In 2014, a parallel government emerged in the east to compete for leverage against the government in the west, which at the time was riven with internal fighting.
Each government had its own political and financial institutions and claimed legitimacy, although for years the National Oil Corporation has managed to maintain relative neutrality, despite significant damage to energy infrastructure.
Today, fears of the re-emergence of parallel institutions has overtaken most of the national debate on the streets and on social media.
Ms Williams says that changing the government, if not done in accordance with political consensus, will further delay the end of the transitional period.
“The decision on whether the parliament should endorse a new government is entirely sovereign and within the purview of Libyan institutions," she says.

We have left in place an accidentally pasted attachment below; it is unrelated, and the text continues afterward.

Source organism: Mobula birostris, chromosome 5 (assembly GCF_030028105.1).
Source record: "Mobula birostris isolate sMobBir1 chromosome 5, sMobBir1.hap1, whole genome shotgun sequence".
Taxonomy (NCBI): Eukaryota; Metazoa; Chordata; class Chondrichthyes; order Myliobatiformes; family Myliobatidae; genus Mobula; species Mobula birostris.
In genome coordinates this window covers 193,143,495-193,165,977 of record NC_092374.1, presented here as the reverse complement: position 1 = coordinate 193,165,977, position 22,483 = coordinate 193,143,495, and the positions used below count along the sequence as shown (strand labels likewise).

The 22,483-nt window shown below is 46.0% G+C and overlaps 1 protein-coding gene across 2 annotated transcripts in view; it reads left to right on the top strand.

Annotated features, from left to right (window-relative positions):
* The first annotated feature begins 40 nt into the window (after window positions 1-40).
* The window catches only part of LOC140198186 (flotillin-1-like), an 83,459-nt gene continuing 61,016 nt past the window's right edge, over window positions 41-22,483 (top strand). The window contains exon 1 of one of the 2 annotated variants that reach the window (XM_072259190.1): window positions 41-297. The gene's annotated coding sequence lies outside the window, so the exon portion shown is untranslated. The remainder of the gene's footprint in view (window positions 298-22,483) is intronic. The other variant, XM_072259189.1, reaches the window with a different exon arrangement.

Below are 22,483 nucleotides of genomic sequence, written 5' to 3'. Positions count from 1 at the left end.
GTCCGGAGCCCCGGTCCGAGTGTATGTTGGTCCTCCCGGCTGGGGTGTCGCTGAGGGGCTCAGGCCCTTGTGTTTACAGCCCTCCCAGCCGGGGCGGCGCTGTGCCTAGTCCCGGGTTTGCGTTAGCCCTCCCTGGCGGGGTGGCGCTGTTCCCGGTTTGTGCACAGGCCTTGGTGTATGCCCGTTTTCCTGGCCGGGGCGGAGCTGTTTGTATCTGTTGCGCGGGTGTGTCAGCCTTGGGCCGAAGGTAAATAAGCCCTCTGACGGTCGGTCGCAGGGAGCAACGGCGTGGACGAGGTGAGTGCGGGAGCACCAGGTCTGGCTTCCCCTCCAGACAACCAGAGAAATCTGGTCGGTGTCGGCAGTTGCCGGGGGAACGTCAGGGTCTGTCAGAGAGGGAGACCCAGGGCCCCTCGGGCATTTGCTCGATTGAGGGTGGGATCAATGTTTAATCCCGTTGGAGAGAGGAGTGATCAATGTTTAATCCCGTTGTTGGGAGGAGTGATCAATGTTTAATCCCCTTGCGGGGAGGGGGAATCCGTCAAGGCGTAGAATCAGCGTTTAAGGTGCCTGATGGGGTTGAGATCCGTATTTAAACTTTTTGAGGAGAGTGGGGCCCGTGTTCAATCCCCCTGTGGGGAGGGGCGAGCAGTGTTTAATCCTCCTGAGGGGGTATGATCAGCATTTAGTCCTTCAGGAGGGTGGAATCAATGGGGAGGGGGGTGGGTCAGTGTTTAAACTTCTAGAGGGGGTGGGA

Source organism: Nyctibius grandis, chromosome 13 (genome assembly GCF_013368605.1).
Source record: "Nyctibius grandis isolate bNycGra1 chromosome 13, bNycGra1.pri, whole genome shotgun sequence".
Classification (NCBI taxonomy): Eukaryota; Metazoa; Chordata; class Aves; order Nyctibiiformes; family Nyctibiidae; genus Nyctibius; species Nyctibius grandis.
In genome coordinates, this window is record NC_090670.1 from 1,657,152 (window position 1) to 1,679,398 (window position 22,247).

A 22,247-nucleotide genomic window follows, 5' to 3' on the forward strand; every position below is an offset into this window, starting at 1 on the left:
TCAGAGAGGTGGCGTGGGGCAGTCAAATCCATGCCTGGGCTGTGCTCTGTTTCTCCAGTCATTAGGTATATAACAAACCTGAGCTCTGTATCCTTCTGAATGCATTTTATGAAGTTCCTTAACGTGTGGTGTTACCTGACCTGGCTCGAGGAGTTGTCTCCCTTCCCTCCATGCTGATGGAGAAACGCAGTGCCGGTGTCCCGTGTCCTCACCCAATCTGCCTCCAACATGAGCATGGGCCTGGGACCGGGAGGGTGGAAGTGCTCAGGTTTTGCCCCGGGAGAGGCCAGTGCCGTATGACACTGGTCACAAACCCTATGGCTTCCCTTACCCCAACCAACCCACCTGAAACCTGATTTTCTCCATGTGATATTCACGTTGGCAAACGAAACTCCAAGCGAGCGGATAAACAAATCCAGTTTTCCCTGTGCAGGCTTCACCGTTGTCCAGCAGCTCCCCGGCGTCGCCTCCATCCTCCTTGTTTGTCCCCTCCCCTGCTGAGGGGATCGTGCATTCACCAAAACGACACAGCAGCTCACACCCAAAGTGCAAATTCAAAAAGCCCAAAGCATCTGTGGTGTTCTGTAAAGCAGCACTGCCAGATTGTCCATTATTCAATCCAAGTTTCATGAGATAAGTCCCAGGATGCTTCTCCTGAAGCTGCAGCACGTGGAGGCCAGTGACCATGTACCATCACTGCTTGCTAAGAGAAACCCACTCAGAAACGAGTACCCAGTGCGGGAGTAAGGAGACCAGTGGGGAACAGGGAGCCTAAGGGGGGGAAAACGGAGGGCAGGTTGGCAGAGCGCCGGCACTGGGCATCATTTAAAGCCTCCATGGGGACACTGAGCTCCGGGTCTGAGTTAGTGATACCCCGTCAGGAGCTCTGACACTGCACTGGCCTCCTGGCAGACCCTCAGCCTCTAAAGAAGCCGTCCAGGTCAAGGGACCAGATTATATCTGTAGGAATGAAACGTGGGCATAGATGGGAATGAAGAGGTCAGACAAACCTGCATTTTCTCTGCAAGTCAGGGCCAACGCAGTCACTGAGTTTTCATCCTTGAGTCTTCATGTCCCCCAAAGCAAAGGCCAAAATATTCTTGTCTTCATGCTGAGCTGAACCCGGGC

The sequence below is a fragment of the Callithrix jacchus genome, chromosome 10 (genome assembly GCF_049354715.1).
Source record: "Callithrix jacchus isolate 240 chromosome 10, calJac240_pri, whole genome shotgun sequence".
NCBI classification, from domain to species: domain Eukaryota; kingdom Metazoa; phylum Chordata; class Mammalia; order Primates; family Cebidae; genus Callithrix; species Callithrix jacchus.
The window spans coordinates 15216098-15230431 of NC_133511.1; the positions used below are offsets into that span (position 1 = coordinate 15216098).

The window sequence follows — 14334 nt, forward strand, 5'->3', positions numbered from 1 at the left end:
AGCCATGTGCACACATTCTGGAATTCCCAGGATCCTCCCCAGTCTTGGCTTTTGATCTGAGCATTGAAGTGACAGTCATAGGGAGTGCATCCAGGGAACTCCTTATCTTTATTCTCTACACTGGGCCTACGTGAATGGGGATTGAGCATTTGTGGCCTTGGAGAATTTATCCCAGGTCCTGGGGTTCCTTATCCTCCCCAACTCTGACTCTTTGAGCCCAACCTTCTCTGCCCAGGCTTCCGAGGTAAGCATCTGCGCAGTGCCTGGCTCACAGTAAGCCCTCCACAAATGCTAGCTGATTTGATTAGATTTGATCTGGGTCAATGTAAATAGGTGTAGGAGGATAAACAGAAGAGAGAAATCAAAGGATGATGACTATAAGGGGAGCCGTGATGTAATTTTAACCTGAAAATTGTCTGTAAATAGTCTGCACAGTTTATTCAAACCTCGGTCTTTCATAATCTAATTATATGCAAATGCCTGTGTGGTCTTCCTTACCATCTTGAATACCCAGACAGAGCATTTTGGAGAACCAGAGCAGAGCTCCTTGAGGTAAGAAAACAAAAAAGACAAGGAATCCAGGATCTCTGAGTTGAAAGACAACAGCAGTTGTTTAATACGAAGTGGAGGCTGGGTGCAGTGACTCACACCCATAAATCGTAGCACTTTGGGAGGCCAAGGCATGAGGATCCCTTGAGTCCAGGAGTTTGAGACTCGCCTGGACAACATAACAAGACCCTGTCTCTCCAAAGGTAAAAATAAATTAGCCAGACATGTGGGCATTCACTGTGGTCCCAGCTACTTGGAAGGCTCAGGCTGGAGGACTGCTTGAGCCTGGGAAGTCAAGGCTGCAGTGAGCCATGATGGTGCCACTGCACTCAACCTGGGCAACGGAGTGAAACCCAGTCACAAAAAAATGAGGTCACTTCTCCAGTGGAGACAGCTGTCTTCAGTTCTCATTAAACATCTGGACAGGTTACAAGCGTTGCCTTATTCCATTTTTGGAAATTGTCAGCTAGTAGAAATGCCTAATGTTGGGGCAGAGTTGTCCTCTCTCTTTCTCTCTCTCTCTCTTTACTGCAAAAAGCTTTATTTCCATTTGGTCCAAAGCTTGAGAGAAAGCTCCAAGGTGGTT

"But we urge these institutions to operate transparently and consensually with all relevant stakeholders and actors, on the basis of established rules and procedures, including international agreements. We remind them of the demand of their people to focus on addressing the challenges which prevented the holding of the presidential elections on time,” she said.
Parliament convened on Thursday to vote for a new prime minister to replace Mr Dbeibah, who refuses to step aside before endorsing a constitution first and a presidential election takes place.
It declared former interior minister Fathi Bashagha as the new interim prime minister after a rival candidate withdrew, but it was not clear if the chamber had held a vote.
If confirmed, an apparent assassination attempt against Mr Dbeibah overnight in Tripoli was probably the culmination of the long stand-off and soaring tensions. Local media reported that his car was shot at by unidentified assailants but that he escaped unscathed.